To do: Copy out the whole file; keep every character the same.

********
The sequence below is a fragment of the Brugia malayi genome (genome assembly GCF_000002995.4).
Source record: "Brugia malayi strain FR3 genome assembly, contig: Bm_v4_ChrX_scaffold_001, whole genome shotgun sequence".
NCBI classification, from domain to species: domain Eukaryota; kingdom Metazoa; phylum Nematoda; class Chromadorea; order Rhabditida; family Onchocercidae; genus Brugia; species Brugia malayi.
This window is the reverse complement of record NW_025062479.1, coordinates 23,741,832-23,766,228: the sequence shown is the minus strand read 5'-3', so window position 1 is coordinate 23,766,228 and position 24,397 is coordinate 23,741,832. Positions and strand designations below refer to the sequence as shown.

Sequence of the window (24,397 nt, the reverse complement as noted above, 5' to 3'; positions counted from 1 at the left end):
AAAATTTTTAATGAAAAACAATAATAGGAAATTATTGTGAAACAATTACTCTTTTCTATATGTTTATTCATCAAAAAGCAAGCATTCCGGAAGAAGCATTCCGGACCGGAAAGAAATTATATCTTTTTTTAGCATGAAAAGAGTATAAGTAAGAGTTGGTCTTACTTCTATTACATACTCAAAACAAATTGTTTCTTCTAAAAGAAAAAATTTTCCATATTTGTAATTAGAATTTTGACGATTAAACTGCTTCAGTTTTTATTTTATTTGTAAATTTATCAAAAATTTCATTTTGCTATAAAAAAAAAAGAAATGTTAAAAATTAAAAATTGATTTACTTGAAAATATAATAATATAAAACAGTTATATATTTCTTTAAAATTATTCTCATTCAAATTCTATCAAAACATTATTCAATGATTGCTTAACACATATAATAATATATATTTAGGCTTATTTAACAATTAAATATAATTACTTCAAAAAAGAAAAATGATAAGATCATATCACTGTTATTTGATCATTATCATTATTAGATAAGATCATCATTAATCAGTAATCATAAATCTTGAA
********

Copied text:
The sequence below is a fragment of the Brugia malayi genome (genome assembly GCF_000002995.4).
Source record: "Brugia malayi strain FR3 genome assembly, contig: Bm_v4_ChrX_scaffold_001, whole genome shotgun sequence".
NCBI classification, from domain to species: domain Eukaryota; kingdom Metazoa; phylum Nematoda; class Chromadorea; order Rhabditida; family Onchocercidae; genus Brugia; species Brugia malayi.
This window is the reverse complement of record NW_025062479.1, coordinates 23,741,832-23,766,228: the sequence shown is the minus strand read 5'-3', so window position 1 is coordinate 23,766,228 and position 24,397 is coordinate 23,741,832. Positions and strand designations below refer to the sequence as shown.

Sequence of the window (24,397 nt, the reverse complement as noted above, 5' to 3'; positions counted from 1 at the left end):
AAAATTTTTAATGAAAAACAATAATAGGAAATTATTGTGAAACAATTACTCTTTTCTATATGTTTATTCATCAAAAAGCAAGCATTCCGGAAGAAGCATTCCGGACCGGAAAGAAATTATATCTTTTTTTAGCATGAAAAGAGTATAAGTAAGAGTTGGTCTTACTTCTATTACATACTCAAAACAAATTGTTTCTTCTAAAAGAAAAAATTTTCCATATTTGTAATTAGAATTTTGACGATTAAACTGCTTCAGTTTTTATTTTATTTGTAAATTTATCAAAAATTTCATTTTGCTATAAAAAAAAAAGAAATGTTAAAAATTAAAAATTGATTTACTTGAAAATATAATAATATAAAACAGTTATATATTTCTTTAAAATTATTCTCATTCAAATTCTATCAAAACATTATTCAATGATTGCTTAACACATATAATAATATATATTTAGGCTTATTTAACAATTAAATATAATTACTTCAAAAAAGAAAAATGATAAGATCATATCACTGTTATTTGATCATTATCATTATTAGATAAGATCATCATTAATCAGTAATCATAAATCTTGAA